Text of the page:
The nightly ceremony began with a series of army drill team-style marches, with the Indian border guards dressed in cooling beige and wearing fancy red hats, many of them with Sikh turbans beneath. The captain of the guards yelled out commands and goose-stepped rather spectacularly, raising his legs almost 180 degrees with each step! Although his expression was rather dour – like the face of a London Beefeater, perhaps – I saw through the veneer and knew that he was immensely proud.
Midway through the drill routine, a tall Indian male who may have been a local celebrity, strode across no man’s land with the confidence of a career politician. He wore a track suit and rallied the crowd into a frenzy as he chanted a series of pro-India cheers into his microphone. I couldn’t understand what he was saying (nor what the crowd was repeating), but everyone seemed to get in on the cheering. Here he is, waving to the crowd with a gait and a smile that reminds me of my country’s own President Obama:
The emcee concluded his rally and focus returned to the border guards. They took turns sprinting towards the Pakistan gate. When they finished, each nation simultaneously lowered its flags, and guards from each side shook hands with guards from the other. A rope holding back spectators on the Indian side was lifted, and the ceremony was over for one more day. Crowds on the Indian side, easily several hundred-thick, slowly dispersed. Many gathered for photos with the Pakistan entrance behind them, while just as many greeted traveling family members who appeared to have just crossed the border in time, and lingered to watch the festive closing ritual. If you have ever witnessed family members separated by distance reunite at an international airport’s arrivals hall, you’ll know that scene of serenity and happiness…only this time it exists at one of the most volatile border crossings in the world!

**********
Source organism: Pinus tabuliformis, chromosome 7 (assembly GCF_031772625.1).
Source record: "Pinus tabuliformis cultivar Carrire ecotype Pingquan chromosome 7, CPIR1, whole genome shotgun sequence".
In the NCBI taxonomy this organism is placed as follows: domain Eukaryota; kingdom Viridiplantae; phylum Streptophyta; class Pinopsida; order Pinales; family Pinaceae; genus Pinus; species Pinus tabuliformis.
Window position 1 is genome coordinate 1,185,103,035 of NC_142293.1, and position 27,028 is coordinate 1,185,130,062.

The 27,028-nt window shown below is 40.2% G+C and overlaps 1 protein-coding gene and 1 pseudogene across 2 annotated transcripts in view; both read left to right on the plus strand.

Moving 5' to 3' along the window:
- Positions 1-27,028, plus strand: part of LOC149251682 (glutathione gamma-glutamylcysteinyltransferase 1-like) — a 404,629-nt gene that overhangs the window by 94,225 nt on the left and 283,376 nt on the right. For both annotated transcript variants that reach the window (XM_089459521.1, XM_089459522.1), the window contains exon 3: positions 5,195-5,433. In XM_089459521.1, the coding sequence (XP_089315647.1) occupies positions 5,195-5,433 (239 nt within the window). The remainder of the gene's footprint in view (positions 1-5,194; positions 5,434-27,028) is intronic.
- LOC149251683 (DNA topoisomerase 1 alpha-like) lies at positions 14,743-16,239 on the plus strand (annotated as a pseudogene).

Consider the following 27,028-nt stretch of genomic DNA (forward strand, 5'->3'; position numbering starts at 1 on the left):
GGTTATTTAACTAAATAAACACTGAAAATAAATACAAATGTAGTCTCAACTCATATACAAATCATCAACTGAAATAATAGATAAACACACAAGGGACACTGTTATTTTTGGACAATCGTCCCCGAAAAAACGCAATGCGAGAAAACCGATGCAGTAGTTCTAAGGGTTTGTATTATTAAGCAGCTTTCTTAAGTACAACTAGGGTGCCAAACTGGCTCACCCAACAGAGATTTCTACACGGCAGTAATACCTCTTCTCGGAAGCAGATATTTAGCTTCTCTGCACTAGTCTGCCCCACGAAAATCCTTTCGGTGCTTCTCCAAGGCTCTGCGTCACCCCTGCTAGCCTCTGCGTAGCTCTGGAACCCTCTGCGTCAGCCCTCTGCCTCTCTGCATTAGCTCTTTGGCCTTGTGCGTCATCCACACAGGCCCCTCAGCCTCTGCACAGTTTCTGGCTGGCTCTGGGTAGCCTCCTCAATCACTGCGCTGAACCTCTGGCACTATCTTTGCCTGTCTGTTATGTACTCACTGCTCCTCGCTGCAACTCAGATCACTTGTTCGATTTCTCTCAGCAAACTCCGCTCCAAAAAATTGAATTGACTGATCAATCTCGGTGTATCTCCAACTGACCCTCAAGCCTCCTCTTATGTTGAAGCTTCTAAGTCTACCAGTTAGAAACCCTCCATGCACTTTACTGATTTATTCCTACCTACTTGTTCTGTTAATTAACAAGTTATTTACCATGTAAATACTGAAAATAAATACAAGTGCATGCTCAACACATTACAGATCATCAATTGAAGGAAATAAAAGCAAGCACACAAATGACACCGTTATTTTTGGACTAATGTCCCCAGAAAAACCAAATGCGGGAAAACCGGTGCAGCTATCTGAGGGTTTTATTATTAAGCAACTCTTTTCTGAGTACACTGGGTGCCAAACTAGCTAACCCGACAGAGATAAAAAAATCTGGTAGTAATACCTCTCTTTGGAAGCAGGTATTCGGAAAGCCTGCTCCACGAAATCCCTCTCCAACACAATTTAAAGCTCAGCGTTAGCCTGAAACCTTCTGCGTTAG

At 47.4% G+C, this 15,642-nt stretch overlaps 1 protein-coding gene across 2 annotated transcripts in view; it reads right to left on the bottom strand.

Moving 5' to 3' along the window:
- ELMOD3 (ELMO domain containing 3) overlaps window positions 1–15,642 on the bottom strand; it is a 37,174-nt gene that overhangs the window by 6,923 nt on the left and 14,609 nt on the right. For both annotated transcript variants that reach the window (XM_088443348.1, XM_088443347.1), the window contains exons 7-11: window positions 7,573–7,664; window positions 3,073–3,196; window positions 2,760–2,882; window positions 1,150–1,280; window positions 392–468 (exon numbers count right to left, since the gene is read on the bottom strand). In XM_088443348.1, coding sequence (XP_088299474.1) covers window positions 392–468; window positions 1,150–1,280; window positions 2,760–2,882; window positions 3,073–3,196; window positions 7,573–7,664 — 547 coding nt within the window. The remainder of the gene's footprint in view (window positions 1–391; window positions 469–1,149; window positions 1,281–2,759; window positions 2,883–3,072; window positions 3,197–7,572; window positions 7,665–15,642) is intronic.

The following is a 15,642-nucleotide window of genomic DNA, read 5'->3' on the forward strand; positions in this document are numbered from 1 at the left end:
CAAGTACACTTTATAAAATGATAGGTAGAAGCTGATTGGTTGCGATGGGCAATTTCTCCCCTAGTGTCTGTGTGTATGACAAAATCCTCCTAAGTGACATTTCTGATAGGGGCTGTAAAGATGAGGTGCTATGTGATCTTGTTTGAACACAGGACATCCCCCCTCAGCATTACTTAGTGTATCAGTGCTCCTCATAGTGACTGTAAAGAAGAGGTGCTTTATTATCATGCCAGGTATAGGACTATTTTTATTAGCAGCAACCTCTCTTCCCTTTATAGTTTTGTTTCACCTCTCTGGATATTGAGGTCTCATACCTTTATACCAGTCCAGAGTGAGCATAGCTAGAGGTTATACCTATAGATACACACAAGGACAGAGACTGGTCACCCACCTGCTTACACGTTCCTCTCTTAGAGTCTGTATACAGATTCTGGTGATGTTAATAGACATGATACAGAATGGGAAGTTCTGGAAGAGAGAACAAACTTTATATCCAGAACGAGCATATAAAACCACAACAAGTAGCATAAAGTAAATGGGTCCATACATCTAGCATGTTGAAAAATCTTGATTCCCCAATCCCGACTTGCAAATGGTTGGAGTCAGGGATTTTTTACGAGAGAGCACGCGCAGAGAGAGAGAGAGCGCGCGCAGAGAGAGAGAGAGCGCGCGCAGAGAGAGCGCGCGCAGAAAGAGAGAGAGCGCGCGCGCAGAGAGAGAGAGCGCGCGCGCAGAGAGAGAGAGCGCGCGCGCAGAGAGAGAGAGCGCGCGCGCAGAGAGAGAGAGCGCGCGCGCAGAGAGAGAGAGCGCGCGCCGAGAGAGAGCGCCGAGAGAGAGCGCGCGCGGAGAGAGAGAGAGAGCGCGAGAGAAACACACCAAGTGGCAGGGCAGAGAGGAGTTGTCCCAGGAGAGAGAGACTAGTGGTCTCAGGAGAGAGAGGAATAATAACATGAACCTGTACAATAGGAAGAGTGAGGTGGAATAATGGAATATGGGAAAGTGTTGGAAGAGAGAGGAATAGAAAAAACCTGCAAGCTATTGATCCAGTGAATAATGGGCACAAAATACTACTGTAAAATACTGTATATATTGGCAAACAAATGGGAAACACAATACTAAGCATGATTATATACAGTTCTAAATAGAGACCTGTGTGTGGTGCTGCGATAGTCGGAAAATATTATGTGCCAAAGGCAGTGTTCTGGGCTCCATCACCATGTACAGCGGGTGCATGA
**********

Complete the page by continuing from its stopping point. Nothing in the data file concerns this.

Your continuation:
GringoPotpourri note: During my research for this blog entry, I learned that a suicide bomber detonated a 5 kg explosive in his vest on the Wagah side of the border one tragic evening in 2014, killing 60 Pakistani nationals.
The Attari side of the Attari-Wagah border was the closest I have ever been to Pakistan. The 69-year-old nation, for two previous centuries a disenfranchised part of British India, has never been particularly high on my bucket list of countries to visit. I would like to think that this is simply because I don’t know much about Pakistan. I know that the country is home to K2, the world’s second-highest mountain, and to almost 200 million people, according to worldometers.info. In addition to the Wagah side of the Attari-Wagah border, Pakistan also comprises one-half of the Khyber Pass, which connects Pakistan to Afghanistan and which, at present, may be the most dangerous border crossing in the world. This saddens me, for I know that the Khyber Pass is also one of the world’s great mountain roads – or would be, if not for bandits in the surrounding hills.
Maybe one day. For I know that peace will eventually prevail.